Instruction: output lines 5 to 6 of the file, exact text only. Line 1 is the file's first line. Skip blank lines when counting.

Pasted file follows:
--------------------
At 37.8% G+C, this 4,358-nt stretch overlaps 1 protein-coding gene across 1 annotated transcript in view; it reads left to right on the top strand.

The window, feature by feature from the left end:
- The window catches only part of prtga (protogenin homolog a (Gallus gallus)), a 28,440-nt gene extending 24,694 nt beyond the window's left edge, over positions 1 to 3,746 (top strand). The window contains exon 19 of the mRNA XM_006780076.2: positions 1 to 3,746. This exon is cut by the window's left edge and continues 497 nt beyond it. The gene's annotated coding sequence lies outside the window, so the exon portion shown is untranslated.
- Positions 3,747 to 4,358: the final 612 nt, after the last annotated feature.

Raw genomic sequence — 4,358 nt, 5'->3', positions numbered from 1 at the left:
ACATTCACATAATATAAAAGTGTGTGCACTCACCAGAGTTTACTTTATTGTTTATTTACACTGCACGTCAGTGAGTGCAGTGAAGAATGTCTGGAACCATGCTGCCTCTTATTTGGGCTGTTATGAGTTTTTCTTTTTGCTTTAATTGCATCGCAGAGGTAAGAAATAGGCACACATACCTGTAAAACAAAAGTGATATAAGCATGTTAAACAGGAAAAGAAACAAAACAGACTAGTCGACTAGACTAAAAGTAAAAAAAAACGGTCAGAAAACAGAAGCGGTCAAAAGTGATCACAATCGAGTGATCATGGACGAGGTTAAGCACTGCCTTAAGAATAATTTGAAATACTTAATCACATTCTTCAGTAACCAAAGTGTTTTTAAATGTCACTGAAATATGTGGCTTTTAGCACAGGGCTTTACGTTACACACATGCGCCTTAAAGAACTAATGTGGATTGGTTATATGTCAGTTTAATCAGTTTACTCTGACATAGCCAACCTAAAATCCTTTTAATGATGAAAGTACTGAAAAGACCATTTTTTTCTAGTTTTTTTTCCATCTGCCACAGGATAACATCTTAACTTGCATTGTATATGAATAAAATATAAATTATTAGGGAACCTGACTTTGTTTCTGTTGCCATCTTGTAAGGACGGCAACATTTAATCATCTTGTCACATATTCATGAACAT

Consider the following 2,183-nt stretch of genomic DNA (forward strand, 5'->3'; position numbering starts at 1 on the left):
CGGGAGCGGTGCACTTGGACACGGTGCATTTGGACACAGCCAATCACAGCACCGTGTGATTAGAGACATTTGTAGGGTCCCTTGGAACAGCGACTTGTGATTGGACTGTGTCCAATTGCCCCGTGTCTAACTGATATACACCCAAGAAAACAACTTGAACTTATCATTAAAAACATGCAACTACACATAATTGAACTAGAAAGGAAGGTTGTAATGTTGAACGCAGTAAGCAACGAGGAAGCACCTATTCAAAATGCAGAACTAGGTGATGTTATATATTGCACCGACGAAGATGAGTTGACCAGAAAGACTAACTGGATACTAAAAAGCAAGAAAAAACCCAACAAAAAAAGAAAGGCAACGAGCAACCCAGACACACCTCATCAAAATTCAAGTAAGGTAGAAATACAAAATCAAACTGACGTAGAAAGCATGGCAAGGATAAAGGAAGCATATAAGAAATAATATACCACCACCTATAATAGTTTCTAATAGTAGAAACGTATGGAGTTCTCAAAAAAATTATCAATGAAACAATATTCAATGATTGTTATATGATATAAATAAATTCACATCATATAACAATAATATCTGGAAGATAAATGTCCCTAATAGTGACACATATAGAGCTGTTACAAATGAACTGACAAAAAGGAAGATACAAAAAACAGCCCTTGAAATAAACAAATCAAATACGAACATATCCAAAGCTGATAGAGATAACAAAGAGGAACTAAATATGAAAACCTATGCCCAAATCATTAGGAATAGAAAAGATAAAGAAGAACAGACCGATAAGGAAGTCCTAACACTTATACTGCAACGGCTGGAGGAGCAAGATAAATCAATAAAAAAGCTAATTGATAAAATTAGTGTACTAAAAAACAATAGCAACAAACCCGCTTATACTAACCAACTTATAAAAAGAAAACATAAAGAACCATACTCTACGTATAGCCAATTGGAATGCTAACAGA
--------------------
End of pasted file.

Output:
Raw genomic sequence — 4,358 nt, 5'->3', positions numbered from 1 at the left:
ACATTCACATAATATAAAAGTGTGTGCACTCACCAGAGTTTACTTTATTGTTTATTTACACTGCACGTCAGTGAGTGCAGTGAAGAATGTCTGGAACCATGCTGCCTCTTATTTGGGCTGTTATGAGTTTTTCTTTTTGCTTTAATTGCATCGCAGAGGTAAGAAATAGGCACACATACCTGTAAAACAAAAGTGATATAAGCATGTTAAACAGGAAAAGAAACAAAACAGACTAGTCGACTAGACTAAAAGTAAAAAAAAACGGTCAGAAAACAGAAGCGGTCAAAAGTGATCACAATCGAGTGATCATGGACGAGGTTAAGCACTGCCTTAAGAATAATTTGAAATACTTAATCACATTCTTCAGTAACCAAAGTGTTTTTAAATGTCACTGAAATATGTGGCTTTTAGCACAGGGCTTTACGTTACACACATGCGCCTTAAAGAACTAATGTGGATTGGTTATATGTCAGTTTAATCAGTTTACTCTGACATAGCCAACCTAAAATCCTTTTAATGATGAAAGTACTGAAAAGACCATTTTTTTCTAGTTTTTTTTCCATCTGCCACAGGATAACATCTTAACTTGCATTGTATATGAATAAAATATAAATTATTAGGGAACCTGACTTTGTTTCTGTTGCCATCTTGTAAGGACGGCAACATTTAATCATCTTGTCACATATTCATGAACAT